PyCon 2010


It’s a sunny Sunday morning in Atlanta, and I’m on my way home. I came down Thursday to:

  1. Raise money for Software Carpentry.
  2. Get people excited about Basie.
  3. Get people excited about UCOSP.
  4. Talk with Georgia Tech's Mark Guzdial about computer science education.

#4 actually happened first. Mark picked me up Friday morning; we chatted for a while, then I spent an hour with some other faculty before giving my evidence-based software engineering talk. It was fun, and I came away from my discussion with Mark with half a dozen leads to follow up.

#1 is most important to me personally—I really want to spend a year upgrading the course after I leave U of T at the end of this term—but I didn’t have much luck. The people I spoke to were sympathetic, but it’s been a hard 18 months for everyone financially, and there are a lot of other good causes clamoring for attention.

I put less time into #2 than I probably should have, but still got some good feedback (which I’ve posted on the Basie blog). Long story short, if we can make Basie faster and provide a Trac-to-Basie migration tool, our prospects are good.

I wasn’t thinking of #3 (UCOSP) when I proposed my talk, but it’s what people were most interested in. Several students and professors said that they would like to be involved; the trick now is to find money to hire a half-time admin to take care of fundraising and organization. If you have $35K you can spare, please let me know. (And my slides are up if you’re interested.)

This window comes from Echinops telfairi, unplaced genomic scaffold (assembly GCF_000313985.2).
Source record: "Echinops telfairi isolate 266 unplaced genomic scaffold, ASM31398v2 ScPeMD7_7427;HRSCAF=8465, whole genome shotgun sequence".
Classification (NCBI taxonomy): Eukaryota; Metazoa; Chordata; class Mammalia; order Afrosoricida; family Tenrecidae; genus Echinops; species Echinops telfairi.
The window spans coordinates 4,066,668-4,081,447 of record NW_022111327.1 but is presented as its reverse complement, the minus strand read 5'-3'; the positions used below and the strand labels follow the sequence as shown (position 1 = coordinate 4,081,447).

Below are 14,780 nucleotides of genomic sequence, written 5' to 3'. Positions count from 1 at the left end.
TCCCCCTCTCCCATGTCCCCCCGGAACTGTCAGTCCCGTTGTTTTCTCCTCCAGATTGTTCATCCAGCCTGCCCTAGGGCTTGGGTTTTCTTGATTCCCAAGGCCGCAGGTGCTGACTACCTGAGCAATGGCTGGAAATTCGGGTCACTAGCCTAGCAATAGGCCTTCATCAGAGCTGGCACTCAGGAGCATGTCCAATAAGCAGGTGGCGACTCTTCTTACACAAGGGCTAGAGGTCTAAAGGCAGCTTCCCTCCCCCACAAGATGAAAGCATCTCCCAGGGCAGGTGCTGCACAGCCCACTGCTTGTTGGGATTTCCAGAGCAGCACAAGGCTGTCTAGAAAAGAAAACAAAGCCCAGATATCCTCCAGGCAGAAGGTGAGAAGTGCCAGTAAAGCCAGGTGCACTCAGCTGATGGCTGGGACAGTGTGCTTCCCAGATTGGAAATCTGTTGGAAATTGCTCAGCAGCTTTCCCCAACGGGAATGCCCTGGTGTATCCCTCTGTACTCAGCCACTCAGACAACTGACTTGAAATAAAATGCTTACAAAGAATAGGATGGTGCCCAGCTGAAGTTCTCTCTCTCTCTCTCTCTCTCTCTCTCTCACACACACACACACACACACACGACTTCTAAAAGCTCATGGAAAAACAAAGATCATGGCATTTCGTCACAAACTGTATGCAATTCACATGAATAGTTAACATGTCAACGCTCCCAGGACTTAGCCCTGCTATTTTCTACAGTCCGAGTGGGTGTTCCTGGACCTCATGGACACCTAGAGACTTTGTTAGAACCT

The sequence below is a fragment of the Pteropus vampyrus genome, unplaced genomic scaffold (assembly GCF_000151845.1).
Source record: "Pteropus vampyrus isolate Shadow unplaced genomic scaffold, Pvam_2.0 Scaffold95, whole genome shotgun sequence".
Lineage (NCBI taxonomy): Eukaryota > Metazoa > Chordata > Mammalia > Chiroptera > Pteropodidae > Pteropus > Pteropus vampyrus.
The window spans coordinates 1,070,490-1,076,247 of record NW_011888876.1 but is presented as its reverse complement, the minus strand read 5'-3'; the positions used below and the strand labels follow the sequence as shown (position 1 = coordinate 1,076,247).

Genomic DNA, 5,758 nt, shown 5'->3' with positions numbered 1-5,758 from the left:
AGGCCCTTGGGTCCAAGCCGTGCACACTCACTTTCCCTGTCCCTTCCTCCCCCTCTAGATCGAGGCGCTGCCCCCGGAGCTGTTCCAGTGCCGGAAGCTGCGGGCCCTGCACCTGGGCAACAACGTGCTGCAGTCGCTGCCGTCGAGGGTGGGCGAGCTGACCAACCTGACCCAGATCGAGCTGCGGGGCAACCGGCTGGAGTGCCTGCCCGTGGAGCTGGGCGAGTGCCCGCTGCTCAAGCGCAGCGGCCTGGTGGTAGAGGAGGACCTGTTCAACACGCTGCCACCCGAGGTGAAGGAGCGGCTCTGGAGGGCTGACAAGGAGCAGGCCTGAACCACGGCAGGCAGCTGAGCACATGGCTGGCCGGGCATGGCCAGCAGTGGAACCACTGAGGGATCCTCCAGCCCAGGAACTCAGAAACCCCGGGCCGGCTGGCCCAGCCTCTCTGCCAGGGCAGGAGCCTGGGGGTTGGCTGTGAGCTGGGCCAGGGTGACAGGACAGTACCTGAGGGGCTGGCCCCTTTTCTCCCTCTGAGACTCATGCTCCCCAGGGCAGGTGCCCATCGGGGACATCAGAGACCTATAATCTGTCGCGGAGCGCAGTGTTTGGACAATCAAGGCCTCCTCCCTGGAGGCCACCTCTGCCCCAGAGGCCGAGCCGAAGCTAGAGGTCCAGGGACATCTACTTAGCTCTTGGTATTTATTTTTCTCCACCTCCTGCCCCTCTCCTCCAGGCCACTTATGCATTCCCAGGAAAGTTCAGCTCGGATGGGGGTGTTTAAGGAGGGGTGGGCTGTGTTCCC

The best part of the trip? Talking to people I’ve only ever met electronically, or haven’t seen since my last PyCon eight years ago. Some of the discussion was about programming, but not a lot (since I don’t actually program any more). Mostly it was about kids, careers, and the meaning of life—all the catching up you do with people that you really wish you got to see more often.

It’s a sunny Sunday morning in Atlanta, and I’m on my way home…

Later: video of my lightning talk on Friday evening about yet another collaborative O’Reilly book (this one on software architecture) is available at—check about 9 minutes in.